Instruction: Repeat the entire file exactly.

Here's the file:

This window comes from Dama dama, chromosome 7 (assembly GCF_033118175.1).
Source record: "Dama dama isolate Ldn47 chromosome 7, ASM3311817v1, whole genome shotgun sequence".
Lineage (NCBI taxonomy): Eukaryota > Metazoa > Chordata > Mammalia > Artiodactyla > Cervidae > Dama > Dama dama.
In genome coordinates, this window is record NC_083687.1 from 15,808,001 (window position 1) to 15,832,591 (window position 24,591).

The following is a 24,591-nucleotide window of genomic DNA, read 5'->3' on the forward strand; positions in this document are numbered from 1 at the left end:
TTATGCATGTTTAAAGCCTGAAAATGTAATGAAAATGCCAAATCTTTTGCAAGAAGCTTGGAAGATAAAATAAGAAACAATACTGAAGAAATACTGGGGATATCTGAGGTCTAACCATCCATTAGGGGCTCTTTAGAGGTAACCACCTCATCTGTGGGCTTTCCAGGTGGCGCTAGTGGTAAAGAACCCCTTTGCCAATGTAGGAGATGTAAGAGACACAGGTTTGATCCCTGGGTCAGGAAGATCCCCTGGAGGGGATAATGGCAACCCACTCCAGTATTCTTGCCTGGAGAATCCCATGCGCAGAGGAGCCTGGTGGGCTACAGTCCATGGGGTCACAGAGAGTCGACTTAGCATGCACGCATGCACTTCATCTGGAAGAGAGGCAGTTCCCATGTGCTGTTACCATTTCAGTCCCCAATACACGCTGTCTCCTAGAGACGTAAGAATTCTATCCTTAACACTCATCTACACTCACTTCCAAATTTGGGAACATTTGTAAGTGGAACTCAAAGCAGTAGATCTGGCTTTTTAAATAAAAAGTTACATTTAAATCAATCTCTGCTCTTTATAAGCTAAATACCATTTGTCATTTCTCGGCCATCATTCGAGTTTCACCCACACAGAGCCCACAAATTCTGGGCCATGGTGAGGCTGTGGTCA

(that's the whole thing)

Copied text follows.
This window comes from Dama dama, chromosome 7 (assembly GCF_033118175.1).
Source record: "Dama dama isolate Ldn47 chromosome 7, ASM3311817v1, whole genome shotgun sequence".
Lineage (NCBI taxonomy): Eukaryota > Metazoa > Chordata > Mammalia > Artiodactyla > Cervidae > Dama > Dama dama.
In genome coordinates, this window is record NC_083687.1 from 15,808,001 (window position 1) to 15,832,591 (window position 24,591).

The following is a 24,591-nucleotide window of genomic DNA, read 5'->3' on the forward strand; positions in this document are numbered from 1 at the left end:
TTATGCATGTTTAAAGCCTGAAAATGTAATGAAAATGCCAAATCTTTTGCAAGAAGCTTGGAAGATAAAATAAGAAACAATACTGAAGAAATACTGGGGATATCTGAGGTCTAACCATCCATTAGGGGCTCTTTAGAGGTAACCACCTCATCTGTGGGCTTTCCAGGTGGCGCTAGTGGTAAAGAACCCCTTTGCCAATGTAGGAGATGTAAGAGACACAGGTTTGATCCCTGGGTCAGGAAGATCCCCTGGAGGGGATAATGGCAACCCACTCCAGTATTCTTGCCTGGAGAATCCCATGCGCAGAGGAGCCTGGTGGGCTACAGTCCATGGGGTCACAGAGAGTCGACTTAGCATGCACGCATGCACTTCATCTGGAAGAGAGGCAGTTCCCATGTGCTGTTACCATTTCAGTCCCCAATACACGCTGTCTCCTAGAGACGTAAGAATTCTATCCTTAACACTCATCTACACTCACTTCCAAATTTGGGAACATTTGTAAGTGGAACTCAAAGCAGTAGATCTGGCTTTTTAAATAAAAAGTTACATTTAAATCAATCTCTGCTCTTTATAAGCTAAATACCATTTGTCATTTCTCGGCCATCATTCGAGTTTCACCCACACAGAGCCCACAAATTCTGGGCCATGGTGAGGCTGTGGTCA